I mean no disrespect to one of Quebec’s pioneer feminists, but I suspect that that Janette Bertrand has long ago left the building. The renowned Quebec author is the symbolic figurehead of les Janettes, a coalition of women formed to defend the Charter of Values after the full-time feminists in the Fédération des Femmes had the temerity to suggest that the section of the Charter that bans religious iconography does more to harm women than it does to liberate them.
Anyway, the 89-year-old Bertrand has become the poster granny for Charter supporters and, despite some earlier gaffes, was trotted out by Premier Pauline Marois this weekend in a bid to rebuild fading support for the Parti Québécois in the last week of the election campaign.
It’s a decision Marois is being blasted for after Bertrand recounted an illuminating story during a “secular brunch” in Laval on Sunday.
Addressing the partisan crowd, Bertrand told the peculiar tale of going for a swim in her building’s pool with a female friend when two men enter the area and turn around to leave after seeing the women in the water. (The context makes it clear that she’s talking about two Muslim men.) “Imagine that they leave, that they go to see the owner, who is happy to see lots of rich McGill students there. And then they ask: hey, we want to have one day (to have the pool to themselves). And there, in a few months, they’re the ones who have the pool all the time. That’s the erosion (of women’s rights) that we fear, and that is what will happen if there is no Charter.”
Okay. Notice the use of the word “imagine.” She’s making this story up as a way to explain why it’s important to adopt the Charter. In it, she manages to create the ultimate super villains — rich Muslim McGill students — who slowly introduce Sharia Law in her Villeray apartment building’s swimming pool.
Even Richard Martineau, the Journal de Montréal polemicist who promotes the Charter and denounces its opponents from his TV and print bully pulpits, was shocked. Not speechless, of course. He has never been speechless. Anyway, Martineau quickly issues a sequence of Tweets that go something like this (my translation):
“Madame Jeanette Bertrand, please, DON’T TALK ABOUT THE CHARTER ANYMORE!!! You’re hurting the cause more than you’re helping it.”
“With ‘friends’ of the Charter like Janette Bertrand, the PQ and pro-Charter (advocates) don’t need enemies.”
“As if the application of the Charter will solve anything at all in the pools of private buildings. … Come on!”
“Janette hasn’t uttered enough nonsense about the Charter? The PQ had to give her back the mic so she could add a second coat?”
Forget the fact that Bertrand has evidently lost any talent she once had for telling believable stories. She may not be the best spokesperson for the Charter, but she’s an excellent example of the muddy thinking of a good number of its supporters. As Martineau noted, the proposed secular legislation will do nothing to change bathing rules in private pools.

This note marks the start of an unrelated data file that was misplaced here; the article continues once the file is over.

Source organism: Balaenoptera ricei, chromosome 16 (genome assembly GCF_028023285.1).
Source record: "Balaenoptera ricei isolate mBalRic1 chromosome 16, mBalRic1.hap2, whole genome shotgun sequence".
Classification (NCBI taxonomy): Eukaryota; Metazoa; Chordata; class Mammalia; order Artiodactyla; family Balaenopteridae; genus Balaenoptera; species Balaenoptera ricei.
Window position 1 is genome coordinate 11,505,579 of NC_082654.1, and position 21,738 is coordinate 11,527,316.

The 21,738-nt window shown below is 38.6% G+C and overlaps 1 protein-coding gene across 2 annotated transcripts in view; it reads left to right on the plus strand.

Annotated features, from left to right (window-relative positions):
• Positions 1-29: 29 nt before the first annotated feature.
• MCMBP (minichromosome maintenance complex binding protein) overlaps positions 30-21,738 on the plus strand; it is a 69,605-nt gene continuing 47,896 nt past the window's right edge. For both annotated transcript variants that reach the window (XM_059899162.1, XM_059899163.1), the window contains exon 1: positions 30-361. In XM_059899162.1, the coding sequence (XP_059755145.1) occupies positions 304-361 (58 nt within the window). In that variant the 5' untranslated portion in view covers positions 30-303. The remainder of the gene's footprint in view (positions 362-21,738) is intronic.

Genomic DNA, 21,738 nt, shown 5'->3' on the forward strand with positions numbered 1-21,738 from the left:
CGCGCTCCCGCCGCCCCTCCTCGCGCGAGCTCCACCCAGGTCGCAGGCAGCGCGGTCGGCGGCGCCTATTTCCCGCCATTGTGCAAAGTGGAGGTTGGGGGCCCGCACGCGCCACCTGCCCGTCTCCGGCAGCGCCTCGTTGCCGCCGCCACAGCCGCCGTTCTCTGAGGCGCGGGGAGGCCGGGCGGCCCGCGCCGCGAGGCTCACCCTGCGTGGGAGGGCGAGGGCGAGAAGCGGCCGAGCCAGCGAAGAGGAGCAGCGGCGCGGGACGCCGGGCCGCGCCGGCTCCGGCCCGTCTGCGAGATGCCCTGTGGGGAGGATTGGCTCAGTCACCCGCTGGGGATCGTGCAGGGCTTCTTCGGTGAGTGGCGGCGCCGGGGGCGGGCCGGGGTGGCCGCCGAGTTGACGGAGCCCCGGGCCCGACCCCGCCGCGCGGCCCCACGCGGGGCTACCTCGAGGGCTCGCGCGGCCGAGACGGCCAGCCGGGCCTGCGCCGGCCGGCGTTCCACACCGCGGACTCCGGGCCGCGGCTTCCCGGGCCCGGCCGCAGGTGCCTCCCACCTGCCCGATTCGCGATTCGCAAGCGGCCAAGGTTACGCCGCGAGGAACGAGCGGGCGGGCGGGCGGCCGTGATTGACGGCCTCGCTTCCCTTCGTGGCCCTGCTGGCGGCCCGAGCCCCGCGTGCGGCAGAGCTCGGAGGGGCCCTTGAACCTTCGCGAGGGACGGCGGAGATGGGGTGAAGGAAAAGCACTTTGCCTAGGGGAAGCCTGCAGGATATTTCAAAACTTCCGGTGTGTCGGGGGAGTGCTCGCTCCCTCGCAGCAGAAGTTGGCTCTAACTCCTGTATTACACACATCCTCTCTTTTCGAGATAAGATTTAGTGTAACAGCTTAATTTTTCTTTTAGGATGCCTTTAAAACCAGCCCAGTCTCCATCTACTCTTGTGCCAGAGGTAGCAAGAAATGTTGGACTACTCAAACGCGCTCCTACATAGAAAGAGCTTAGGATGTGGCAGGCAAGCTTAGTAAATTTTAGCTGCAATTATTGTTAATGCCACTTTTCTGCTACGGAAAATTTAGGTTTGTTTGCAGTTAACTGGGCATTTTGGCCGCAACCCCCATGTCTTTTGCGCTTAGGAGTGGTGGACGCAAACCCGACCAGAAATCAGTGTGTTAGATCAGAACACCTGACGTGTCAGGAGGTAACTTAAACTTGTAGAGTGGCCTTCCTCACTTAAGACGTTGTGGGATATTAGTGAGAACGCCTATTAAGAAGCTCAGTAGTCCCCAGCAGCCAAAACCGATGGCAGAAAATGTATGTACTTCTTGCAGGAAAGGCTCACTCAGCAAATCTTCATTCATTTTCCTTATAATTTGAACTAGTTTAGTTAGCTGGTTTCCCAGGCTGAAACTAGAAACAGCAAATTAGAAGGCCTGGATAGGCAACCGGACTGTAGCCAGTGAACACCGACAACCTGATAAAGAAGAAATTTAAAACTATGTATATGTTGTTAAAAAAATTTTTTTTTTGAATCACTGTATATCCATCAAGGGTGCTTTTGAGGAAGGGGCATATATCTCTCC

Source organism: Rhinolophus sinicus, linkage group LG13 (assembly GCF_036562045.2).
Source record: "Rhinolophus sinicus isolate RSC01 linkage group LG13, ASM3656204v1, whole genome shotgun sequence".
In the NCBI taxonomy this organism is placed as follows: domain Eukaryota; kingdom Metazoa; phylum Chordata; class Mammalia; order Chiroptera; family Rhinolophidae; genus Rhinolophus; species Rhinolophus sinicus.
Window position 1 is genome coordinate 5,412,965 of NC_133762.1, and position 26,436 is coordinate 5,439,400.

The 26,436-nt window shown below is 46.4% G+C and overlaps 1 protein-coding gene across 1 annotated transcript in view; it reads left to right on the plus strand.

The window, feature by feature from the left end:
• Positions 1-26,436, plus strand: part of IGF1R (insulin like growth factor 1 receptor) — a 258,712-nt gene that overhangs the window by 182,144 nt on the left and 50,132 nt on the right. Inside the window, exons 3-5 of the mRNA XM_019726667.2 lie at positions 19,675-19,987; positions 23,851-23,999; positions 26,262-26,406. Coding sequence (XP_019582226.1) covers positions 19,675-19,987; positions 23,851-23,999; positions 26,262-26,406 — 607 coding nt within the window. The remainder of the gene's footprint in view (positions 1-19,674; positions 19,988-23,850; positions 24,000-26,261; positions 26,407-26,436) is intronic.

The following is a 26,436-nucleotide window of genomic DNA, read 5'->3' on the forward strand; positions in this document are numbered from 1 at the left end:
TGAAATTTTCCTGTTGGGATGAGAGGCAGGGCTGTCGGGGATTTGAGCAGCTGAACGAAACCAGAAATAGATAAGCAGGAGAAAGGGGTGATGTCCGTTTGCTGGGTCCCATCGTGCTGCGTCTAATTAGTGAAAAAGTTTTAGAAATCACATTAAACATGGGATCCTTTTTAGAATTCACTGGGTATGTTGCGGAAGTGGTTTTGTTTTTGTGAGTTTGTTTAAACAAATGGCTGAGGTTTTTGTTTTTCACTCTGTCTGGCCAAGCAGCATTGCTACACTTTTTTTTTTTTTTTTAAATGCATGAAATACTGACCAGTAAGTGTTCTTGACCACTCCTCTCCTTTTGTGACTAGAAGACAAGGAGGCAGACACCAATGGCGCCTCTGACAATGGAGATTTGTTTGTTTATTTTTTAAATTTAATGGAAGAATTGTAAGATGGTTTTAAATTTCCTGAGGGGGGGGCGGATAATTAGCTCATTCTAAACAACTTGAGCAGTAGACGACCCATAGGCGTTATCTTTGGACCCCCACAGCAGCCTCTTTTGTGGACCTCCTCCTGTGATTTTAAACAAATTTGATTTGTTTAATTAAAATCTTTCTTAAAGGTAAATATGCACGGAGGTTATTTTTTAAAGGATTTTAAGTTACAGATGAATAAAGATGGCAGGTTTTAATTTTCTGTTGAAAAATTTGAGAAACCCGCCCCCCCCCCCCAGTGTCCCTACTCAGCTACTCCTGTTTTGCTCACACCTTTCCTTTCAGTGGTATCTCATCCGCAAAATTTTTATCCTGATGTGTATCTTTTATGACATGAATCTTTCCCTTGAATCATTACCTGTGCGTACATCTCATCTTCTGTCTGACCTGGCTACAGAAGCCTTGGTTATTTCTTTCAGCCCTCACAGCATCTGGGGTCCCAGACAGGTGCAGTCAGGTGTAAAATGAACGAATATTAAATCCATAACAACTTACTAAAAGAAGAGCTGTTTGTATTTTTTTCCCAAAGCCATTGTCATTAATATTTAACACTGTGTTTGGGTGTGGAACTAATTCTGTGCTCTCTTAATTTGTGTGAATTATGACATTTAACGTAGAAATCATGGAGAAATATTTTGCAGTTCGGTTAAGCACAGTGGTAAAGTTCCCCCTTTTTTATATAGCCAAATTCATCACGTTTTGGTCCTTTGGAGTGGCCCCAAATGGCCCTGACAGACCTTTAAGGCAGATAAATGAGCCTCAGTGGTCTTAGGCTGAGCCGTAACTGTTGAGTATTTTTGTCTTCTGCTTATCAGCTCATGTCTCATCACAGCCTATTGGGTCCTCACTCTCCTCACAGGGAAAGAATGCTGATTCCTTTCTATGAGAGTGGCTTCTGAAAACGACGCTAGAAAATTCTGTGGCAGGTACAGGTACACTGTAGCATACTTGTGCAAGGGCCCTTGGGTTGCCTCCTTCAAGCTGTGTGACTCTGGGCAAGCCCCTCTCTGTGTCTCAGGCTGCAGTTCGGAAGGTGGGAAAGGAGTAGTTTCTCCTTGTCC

But he could also have added that — to the disappointment of many Chartistes — it won’t halt the immigration of Muslims, Sikhs and Jews, it won’t prevent women from wearing headscarves or even niqabs in the street, it won’t stop devout workers from taking five-minute prayer breaks two or three times a day.
Above all — it will do nothing to stop the rampant ignorance and paranoia that has fuelled this entire debate.
Bertrand was right about one thing, however. Her story was intended to show that the most effective way to take away rights is a bit at a time. A few free swims today, a whole day next month, next thing you know they’ve taken the whole pool. That’s the Muslim menace that seems to scare so many Quebecers like Bertrand.
Too bad the fundamentalist Muslim community in Quebec would have trouble filling a pool, let alone stealing one.
The bigger threat to Quebecers is this strategy of étapisme (the term coined for the one-step-at-a-time plan for separation in René Lévesque’s PQ) that underlies the Charter. The clearest example is the five-year exemption that Marois plans to offer institutions like the Jewish General Hospital (which it says it will refuse). When pressed on whether the government will actually fire doctors, nurses, technicians, orderlies or janitors who wear kippas, hijabs, turbans or hip hop crucifix bling, the premier points to the exemption and says workers will generously be given time to adjust.
“Yes, don’t worry Fatima, we won’t make you go bare-headed today, you’ve got five more years to chose between your faith and your job.” One assumes Marois is hoping Aisha, Baljinder and Chaim will quit long before the exemption expires, saving her the embarrassment of doing what she has insisted won’t happen: firing people for respecting their religious beliefs.
Personally, I’m glad Janette Bertrand is speaking out. She perfectly personifies the hate and fear and ignorance of Islam that the PQ has tried to exploit for electoral purposes with the Charter. She’s the honest face of prejudice that forms the impenetrable bulwark of the bill’s support.
But unlike Martineau, I’m not convinced Marois didn’t know what she was doing when she put the Raving Granny back in front of the mic.
Bertrand might embarrass the intellectual crowd with her musings about Allah in the aqua-fit class, but she reminds the hundreds of thousands of Quebecers who think just like she does that the only way to beat back the heathen hordes is to give the PQ a majority.
I wonder which side God is on.
I guess we’ll find out next Monday. ■
Peter Wheeland is a Montreal journalist and stand-up comic. His sardonic observations about the city and province appear on Cult MTL every Wednesday (and more frequently during election season). Email him or follow him on Twitter.